Solution :
(a) Total number of balls = 7 +12 + 4 = 23
Number of possible ways of drawing 3 out of 12 white 12C3
Total number of possible ways of drawing 3 out of 23 balls 23C3

Therefore, probability of drawing 3 white balls

(b) Number of possible ways of drawing 1 out of 7 red — 7C1 Number of possible ways of drawing 1 out of 12 white = 12C1 Number of possible ways of drawing 1 out of 4 green - 4C1 Therefore the probability of drawing balls of different   colours

= 0.1897

The document Classical Approach (Priori Probability), Business Mathematics and Statistics | Business Mathematics and Statistics - B Com is a part of the B Com Course Business Mathematics and Statistics.
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## FAQs on Classical Approach (Priori Probability), Business Mathematics and Statistics - Business Mathematics and Statistics - B Com

 1. What is the classical approach (a priori probability) in business mathematics and statistics?
The classical approach, also known as a priori probability, is a method of determining the probability of an event based on its likelihood in theory or logic. It assumes that all outcomes are equally likely, making it suitable for situations where there is no empirical data available. In business mathematics and statistics, the classical approach is often used as a theoretical foundation for probability calculations.
 2. How is the classical approach applied in business decision-making?
The classical approach is commonly applied in business decision-making to assess the probability of various outcomes. By assuming equal likelihood for all possible outcomes, decision-makers can use the classical approach to estimate the likelihood of events occurring. This information is then used to make informed decisions, such as evaluating the feasibility of new projects, estimating market demand, or assessing the risk of certain investments.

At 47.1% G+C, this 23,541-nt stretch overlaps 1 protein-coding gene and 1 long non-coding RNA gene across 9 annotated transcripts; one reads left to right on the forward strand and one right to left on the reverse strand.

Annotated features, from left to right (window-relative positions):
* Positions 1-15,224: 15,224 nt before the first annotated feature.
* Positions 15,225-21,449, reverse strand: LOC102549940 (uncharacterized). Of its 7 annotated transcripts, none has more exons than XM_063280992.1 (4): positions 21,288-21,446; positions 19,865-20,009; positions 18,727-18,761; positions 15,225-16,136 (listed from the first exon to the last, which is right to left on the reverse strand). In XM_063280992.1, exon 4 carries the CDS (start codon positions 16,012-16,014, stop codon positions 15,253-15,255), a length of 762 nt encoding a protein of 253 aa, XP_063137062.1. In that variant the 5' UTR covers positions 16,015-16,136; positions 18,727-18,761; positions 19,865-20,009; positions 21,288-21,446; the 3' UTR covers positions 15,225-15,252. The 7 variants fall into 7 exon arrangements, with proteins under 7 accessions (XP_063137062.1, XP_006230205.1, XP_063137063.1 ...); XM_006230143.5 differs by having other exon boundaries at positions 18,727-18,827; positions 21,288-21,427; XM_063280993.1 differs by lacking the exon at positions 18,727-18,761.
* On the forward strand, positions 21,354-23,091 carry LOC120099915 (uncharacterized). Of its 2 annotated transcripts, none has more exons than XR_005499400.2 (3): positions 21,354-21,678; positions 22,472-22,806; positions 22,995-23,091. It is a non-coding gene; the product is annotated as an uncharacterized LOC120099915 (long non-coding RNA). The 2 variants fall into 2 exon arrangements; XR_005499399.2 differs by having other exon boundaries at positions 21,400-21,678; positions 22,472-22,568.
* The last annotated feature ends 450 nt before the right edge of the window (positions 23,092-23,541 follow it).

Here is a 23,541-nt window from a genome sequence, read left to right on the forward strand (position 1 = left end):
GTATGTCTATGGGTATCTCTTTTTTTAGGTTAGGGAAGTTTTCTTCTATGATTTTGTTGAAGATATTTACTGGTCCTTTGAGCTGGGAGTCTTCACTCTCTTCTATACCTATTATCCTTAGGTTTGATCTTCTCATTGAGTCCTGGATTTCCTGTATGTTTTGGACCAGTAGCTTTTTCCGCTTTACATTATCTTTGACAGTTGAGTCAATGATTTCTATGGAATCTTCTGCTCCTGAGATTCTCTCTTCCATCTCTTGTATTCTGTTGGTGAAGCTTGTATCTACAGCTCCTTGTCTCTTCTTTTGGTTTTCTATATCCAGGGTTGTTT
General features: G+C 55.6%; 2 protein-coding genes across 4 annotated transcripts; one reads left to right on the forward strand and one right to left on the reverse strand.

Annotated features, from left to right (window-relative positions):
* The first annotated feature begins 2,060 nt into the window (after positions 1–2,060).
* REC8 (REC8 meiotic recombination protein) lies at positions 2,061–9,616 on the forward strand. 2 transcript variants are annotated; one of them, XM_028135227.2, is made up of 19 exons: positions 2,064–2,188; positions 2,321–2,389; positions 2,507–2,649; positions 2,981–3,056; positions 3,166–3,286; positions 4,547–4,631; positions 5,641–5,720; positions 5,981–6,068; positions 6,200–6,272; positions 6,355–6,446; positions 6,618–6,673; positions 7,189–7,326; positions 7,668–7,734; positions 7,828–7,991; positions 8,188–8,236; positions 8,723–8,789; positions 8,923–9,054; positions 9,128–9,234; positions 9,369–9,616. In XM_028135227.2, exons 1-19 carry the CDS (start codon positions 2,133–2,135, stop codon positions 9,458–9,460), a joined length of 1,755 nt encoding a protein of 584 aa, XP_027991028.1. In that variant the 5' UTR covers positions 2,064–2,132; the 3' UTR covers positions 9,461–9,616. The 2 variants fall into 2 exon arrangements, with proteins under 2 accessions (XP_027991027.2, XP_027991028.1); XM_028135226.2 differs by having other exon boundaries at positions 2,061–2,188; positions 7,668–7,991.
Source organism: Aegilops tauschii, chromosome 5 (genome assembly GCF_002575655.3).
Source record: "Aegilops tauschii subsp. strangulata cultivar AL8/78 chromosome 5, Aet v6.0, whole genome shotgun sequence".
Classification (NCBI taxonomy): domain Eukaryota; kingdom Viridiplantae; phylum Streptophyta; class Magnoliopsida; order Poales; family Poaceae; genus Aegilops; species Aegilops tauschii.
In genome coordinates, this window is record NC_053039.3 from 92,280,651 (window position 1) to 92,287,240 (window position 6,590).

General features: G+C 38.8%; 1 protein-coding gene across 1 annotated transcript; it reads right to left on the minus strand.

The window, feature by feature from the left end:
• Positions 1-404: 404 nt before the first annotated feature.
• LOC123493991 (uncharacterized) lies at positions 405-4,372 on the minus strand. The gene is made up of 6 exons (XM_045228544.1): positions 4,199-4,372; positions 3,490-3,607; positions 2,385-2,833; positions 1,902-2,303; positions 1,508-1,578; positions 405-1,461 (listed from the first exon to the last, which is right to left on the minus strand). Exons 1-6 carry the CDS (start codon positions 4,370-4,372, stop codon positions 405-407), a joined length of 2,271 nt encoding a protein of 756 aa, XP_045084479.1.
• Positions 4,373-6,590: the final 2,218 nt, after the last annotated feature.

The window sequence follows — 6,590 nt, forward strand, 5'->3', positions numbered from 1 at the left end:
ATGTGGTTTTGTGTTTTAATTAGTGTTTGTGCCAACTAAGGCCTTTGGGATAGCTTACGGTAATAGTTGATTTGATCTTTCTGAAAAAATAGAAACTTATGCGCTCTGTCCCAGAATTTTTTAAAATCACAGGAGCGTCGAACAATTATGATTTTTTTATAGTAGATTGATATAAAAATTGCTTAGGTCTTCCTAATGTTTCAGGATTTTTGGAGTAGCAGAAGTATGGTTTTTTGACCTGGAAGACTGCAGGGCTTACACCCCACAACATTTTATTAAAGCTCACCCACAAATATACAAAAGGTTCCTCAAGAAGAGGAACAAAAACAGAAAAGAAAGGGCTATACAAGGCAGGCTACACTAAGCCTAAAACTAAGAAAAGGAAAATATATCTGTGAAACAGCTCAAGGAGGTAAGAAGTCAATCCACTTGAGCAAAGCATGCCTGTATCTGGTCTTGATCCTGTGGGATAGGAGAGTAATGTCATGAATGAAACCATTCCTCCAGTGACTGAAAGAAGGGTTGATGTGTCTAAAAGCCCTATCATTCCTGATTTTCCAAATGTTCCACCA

3. What are the limitations of the classical approach in business mathematics and statistics?
While the classical approach is a useful tool, it has certain limitations in business mathematics and statistics. One limitation is its reliance on assumptions of equal likelihood, which may not always reflect the real-world probabilities. Additionally, the classical approach does not consider any empirical data or historical trends, which can provide valuable insights in business decision-making. Therefore, it is important to use the classical approach cautiously and complement it with other probability methods when empirical data is available.
 4. How does the classical approach differ from other probability approaches in business mathematics and statistics?
The classical approach differs from other probability approaches in business mathematics and statistics primarily in its assumption of equal likelihood for all possible outcomes. This sets it apart from other approaches such as empirical probability, which uses historical data to estimate probabilities, and subjective probability, which relies on personal judgments or expert opinions. The classical approach is often used when there is no empirical data available, or as a theoretical foundation for probability calculations.
 5. Can the classical approach be used in scenarios where outcomes are not equally likely?
The classical approach is not suitable for scenarios where outcomes are not equally likely. It assumes that all outcomes have the same probability, which may not be the case in many real-world situations. In such cases, other probability approaches, such as empirical probability or subjective probability, should be used to account for the actual probabilities based on available data or expert opinions. It is important to choose the appropriate probability approach that best reflects the specific scenario at hand.